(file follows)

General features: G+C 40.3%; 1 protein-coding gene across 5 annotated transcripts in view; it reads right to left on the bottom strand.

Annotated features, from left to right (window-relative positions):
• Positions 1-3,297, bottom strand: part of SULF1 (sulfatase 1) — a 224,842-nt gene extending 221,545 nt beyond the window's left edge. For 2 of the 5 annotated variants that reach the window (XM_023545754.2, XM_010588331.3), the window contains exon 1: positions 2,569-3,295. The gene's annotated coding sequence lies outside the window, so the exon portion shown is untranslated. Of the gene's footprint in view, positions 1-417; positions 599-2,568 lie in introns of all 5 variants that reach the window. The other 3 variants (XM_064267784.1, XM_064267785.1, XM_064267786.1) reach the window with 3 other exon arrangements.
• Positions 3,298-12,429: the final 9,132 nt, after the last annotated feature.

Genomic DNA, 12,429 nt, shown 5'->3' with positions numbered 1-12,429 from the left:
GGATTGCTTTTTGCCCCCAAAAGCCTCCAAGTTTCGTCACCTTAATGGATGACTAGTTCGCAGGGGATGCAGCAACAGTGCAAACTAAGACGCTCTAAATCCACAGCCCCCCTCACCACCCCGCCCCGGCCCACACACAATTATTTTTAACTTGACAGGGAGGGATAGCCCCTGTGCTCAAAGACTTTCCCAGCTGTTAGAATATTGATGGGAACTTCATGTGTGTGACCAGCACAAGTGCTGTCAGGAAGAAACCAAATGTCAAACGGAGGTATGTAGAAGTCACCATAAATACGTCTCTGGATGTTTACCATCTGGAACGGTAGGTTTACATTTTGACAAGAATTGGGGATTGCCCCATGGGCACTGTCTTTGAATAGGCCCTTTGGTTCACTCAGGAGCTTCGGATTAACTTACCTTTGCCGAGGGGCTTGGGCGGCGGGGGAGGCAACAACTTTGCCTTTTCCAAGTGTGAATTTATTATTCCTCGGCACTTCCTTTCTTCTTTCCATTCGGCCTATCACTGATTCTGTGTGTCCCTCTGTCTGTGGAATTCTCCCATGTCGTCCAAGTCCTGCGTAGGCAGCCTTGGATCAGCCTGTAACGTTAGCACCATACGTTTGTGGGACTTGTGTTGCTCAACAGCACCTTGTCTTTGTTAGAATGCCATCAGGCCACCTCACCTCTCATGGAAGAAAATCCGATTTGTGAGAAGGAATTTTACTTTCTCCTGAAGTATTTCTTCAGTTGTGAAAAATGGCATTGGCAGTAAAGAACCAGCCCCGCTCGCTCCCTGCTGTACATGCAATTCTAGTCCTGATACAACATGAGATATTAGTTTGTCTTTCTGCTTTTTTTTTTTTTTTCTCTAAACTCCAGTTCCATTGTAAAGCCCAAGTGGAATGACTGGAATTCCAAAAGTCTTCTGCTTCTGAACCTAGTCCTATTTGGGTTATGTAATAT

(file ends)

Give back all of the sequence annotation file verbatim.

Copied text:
General features: G+C 40.3%; 1 protein-coding gene across 5 annotated transcripts in view; it reads right to left on the bottom strand.

Annotated features, from left to right (window-relative positions):
• Positions 1-3,297, bottom strand: part of SULF1 (sulfatase 1) — a 224,842-nt gene extending 221,545 nt beyond the window's left edge. For 2 of the 5 annotated variants that reach the window (XM_023545754.2, XM_010588331.3), the window contains exon 1: positions 2,569-3,295. The gene's annotated coding sequence lies outside the window, so the exon portion shown is untranslated. Of the gene's footprint in view, positions 1-417; positions 599-2,568 lie in introns of all 5 variants that reach the window. The other 3 variants (XM_064267784.1, XM_064267785.1, XM_064267786.1) reach the window with 3 other exon arrangements.
• Positions 3,298-12,429: the final 9,132 nt, after the last annotated feature.

Genomic DNA, 12,429 nt, shown 5'->3' with positions numbered 1-12,429 from the left:
GGATTGCTTTTTGCCCCCAAAAGCCTCCAAGTTTCGTCACCTTAATGGATGACTAGTTCGCAGGGGATGCAGCAACAGTGCAAACTAAGACGCTCTAAATCCACAGCCCCCCTCACCACCCCGCCCCGGCCCACACACAATTATTTTTAACTTGACAGGGAGGGATAGCCCCTGTGCTCAAAGACTTTCCCAGCTGTTAGAATATTGATGGGAACTTCATGTGTGTGACCAGCACAAGTGCTGTCAGGAAGAAACCAAATGTCAAACGGAGGTATGTAGAAGTCACCATAAATACGTCTCTGGATGTTTACCATCTGGAACGGTAGGTTTACATTTTGACAAGAATTGGGGATTGCCCCATGGGCACTGTCTTTGAATAGGCCCTTTGGTTCACTCAGGAGCTTCGGATTAACTTACCTTTGCCGAGGGGCTTGGGCGGCGGGGGAGGCAACAACTTTGCCTTTTCCAAGTGTGAATTTATTATTCCTCGGCACTTCCTTTCTTCTTTCCATTCGGCCTATCACTGATTCTGTGTGTCCCTCTGTCTGTGGAATTCTCCCATGTCGTCCAAGTCCTGCGTAGGCAGCCTTGGATCAGCCTGTAACGTTAGCACCATACGTTTGTGGGACTTGTGTTGCTCAACAGCACCTTGTCTTTGTTAGAATGCCATCAGGCCACCTCACCTCTCATGGAAGAAAATCCGATTTGTGAGAAGGAATTTTACTTTCTCCTGAAGTATTTCTTCAGTTGTGAAAAATGGCATTGGCAGTAAAGAACCAGCCCCGCTCGCTCCCTGCTGTACATGCAATTCTAGTCCTGATACAACATGAGATATTAGTTTGTCTTTCTGCTTTTTTTTTTTTTTTCTCTAAACTCCAGTTCCATTGTAAAGCCCAAGTGGAATGACTGGAATTCCAAAAGTCTTCTGCTTCTGAACCTAGTCCTATTTGGGTTATGTAATAT